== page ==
Using an electrocardiogram (ECG sometimes called an EKG) is an invaluable way to identify various physical ailments. Today there is a wide array of cardiac equipment that displays and interprets ECG signal patterns. Medical equipment designers need a flexible way to seamlessly generate accurate ECG signal patterns to verify and test their designs. In this post, I will discuss how to generate complex ECG signal patterns with an arbitrary waveform generator (AWG). Below in the figure is a 12-lead ECG waveform.
There are three methods to create and store an ECG on an AWG:
- You can use a device such as a digitizer or oscilloscope to capture an actual ECG signal from a patient. Then you upload the digitized points to the AWG. With modern AWGs, there are many ways to accomplish this, including using a .csv file and a memory stick.
- You can use mathematical software to create an ECG signal. There may be custom software for the AWG that can do this, or you could use a standard software package, such as MATLAB ®.
- If your instrument has this capability, you can use your AWG’s built-in "typical" ECG waveform. The Keysight 33500B & 33600A series has a built-in ECG waveform.
Using an AWG’s arb sequencing capability to simulate complex ECG patterns
AWGs that have arb sequencing ability, like the 33500B/33600A function/arb waveform generators, can seamlessly transition from one arb waveform stored in memory to another without any discontinuities in the output. The figure below shows an example using the 33500B/33600A’s arb sequencing feature to combine three different ECG waveforms stored in different places in memory into one waveform.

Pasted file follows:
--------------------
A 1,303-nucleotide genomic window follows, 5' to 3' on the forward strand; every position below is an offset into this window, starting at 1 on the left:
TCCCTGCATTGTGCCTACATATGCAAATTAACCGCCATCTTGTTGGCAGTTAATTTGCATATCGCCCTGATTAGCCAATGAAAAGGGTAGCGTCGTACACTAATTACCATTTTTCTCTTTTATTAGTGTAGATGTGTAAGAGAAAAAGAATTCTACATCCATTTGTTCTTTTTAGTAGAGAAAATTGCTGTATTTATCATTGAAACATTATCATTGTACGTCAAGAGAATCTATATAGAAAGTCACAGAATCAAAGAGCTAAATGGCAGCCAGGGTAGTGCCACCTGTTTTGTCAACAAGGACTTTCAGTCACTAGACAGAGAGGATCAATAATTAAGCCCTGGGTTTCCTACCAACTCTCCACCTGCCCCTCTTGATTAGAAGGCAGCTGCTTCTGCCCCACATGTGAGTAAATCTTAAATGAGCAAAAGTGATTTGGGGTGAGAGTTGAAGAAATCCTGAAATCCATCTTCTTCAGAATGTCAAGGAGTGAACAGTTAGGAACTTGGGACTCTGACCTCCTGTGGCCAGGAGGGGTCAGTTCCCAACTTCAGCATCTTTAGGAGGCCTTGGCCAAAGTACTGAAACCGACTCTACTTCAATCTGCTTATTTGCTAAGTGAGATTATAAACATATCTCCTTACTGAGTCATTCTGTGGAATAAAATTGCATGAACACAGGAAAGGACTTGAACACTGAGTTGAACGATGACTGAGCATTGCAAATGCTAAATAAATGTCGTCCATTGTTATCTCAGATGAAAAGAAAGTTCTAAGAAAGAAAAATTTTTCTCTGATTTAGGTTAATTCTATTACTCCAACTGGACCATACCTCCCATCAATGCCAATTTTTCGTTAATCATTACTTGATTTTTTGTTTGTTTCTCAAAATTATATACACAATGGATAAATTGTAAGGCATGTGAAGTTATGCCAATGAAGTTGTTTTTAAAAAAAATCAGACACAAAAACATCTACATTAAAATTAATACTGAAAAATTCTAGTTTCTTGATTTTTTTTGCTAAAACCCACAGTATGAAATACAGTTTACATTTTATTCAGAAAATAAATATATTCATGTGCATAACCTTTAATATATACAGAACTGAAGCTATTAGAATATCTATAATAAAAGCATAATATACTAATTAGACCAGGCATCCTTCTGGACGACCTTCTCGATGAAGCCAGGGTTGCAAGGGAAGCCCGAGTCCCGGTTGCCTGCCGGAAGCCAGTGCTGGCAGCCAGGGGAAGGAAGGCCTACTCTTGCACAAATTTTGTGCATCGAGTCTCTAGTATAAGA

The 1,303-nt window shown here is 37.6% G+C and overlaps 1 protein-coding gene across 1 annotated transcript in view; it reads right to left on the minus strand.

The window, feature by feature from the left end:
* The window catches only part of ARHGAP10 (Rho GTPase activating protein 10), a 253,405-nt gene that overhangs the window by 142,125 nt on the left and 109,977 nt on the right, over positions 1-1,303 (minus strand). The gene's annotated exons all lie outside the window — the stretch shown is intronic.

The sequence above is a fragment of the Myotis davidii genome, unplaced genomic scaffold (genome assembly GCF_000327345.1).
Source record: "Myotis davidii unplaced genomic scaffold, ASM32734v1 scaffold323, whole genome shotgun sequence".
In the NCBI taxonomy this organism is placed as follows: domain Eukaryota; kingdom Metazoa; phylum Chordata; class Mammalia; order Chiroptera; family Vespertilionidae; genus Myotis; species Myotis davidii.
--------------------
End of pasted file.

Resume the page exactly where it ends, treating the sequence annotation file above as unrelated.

The first ECG waveform cycle is meant to be an "ideal" ECG waveform. The other two were based on the first one but were changed in a systematic way using MATLAB software. Notice the second ECG waveform has a flattened T wave. In the third ECG waveform, the T wave is inverted.
The 33500B/33600A’s sequencing capability provides flexibility for controlling when it sequences from one waveform to another. One way to control sequencing is to specify how many cycles each waveform is run before sequencing to the next. Sequences can also return to a waveform that was used previously in that sequence.
Combining the 33500B/33600A’s arb sequencing feature with its large arb memory, 1 million points per channel standard with 16 million optional, gives you the ability to simulate complex ECG patterns for thorough testing of cardiac monitoring equipment designs. For example, each ECG waveform shown in the above figure were created with about 500 points. You could store up to 2,000 different ECG waveforms of this size in the 33500B/33600A’s standard arb memory. The 33500B/33600A allows arb sequences to contain up to 512 steps, allowing you to create complex ECG patterns for thorough testing. You can control arb sequences on the 33500B/33600A asynchronously by using triggers to control waveform transitions instead of cycle counts. This provides you with the ability to continuously cycle a waveform for some undetermined time period until it receives a software trigger or external trigger or front-panel trigger. Once it receives the trigger, the 33500B/33600A transitions to the next waveform in the sequence. You can also mix the two ways of transitioning through a sequence, specifying a count and using triggers.
Free Matlab ECG simulation program
You can download and use an ECG simulator program created in MATLAB®. You can find the ECG simulator download and instructions at http://www.mathworks.com/matlabcentral/fileexchange/10858-ecg simulation-using-matlab or type “ECG MATLAB” into a search engine and it should be at the top of the results. The program creates ECG waveforms using multiple Fourier series summed together. A Fourier series is used for each distinct wave shape in the ECG waveform, such as the P wave, T wave, etc. The program allows you to adjust various ECG waveform parameters to simulate various cardiac conditions. You can then transfer the ECG waveform you created to a 33500B/33600A either by storing it in a .csv file and using a memory stick or remotely via Matlab's instrument toolbox feature or BenchVue FG application software.